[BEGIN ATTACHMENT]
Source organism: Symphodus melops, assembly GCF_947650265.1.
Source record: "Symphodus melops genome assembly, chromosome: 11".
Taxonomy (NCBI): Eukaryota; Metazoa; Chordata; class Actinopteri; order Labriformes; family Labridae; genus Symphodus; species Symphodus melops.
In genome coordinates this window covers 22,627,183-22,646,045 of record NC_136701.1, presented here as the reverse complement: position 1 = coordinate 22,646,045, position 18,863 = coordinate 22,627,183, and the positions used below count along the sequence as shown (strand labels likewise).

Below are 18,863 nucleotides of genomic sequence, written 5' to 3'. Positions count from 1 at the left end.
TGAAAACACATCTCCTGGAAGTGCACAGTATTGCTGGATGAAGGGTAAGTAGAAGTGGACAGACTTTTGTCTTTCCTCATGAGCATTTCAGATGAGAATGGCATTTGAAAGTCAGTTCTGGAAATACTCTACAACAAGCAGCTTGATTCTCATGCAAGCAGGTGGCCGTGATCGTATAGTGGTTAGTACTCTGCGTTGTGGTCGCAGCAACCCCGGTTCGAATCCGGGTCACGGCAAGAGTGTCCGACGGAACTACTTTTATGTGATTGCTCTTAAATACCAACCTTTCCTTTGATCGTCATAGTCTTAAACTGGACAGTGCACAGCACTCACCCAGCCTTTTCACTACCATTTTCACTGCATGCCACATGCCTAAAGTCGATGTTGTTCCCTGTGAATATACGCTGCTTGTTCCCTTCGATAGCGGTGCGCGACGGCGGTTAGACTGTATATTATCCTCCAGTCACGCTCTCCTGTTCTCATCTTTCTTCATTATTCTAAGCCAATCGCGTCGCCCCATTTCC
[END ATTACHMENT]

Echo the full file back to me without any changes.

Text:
Source organism: Symphodus melops, assembly GCF_947650265.1.
Source record: "Symphodus melops genome assembly, chromosome: 11".
Taxonomy (NCBI): Eukaryota; Metazoa; Chordata; class Actinopteri; order Labriformes; family Labridae; genus Symphodus; species Symphodus melops.
In genome coordinates this window covers 22,627,183-22,646,045 of record NC_136701.1, presented here as the reverse complement: position 1 = coordinate 22,646,045, position 18,863 = coordinate 22,627,183, and the positions used below count along the sequence as shown (strand labels likewise).

Below are 18,863 nucleotides of genomic sequence, written 5' to 3'. Positions count from 1 at the left end.
TGAAAACACATCTCCTGGAAGTGCACAGTATTGCTGGATGAAGGGTAAGTAGAAGTGGACAGACTTTTGTCTTTCCTCATGAGCATTTCAGATGAGAATGGCATTTGAAAGTCAGTTCTGGAAATACTCTACAACAAGCAGCTTGATTCTCATGCAAGCAGGTGGCCGTGATCGTATAGTGGTTAGTACTCTGCGTTGTGGTCGCAGCAACCCCGGTTCGAATCCGGGTCACGGCAAGAGTGTCCGACGGAACTACTTTTATGTGATTGCTCTTAAATACCAACCTTTCCTTTGATCGTCATAGTCTTAAACTGGACAGTGCACAGCACTCACCCAGCCTTTTCACTACCATTTTCACTGCATGCCACATGCCTAAAGTCGATGTTGTTCCCTGTGAATATACGCTGCTTGTTCCCTTCGATAGCGGTGCGCGACGGCGGTTAGACTGTATATTATCCTCCAGTCACGCTCTCCTGTTCTCATCTTTCTTCATTATTCTAAGCCAATCGCGTCGCCCCATTTCC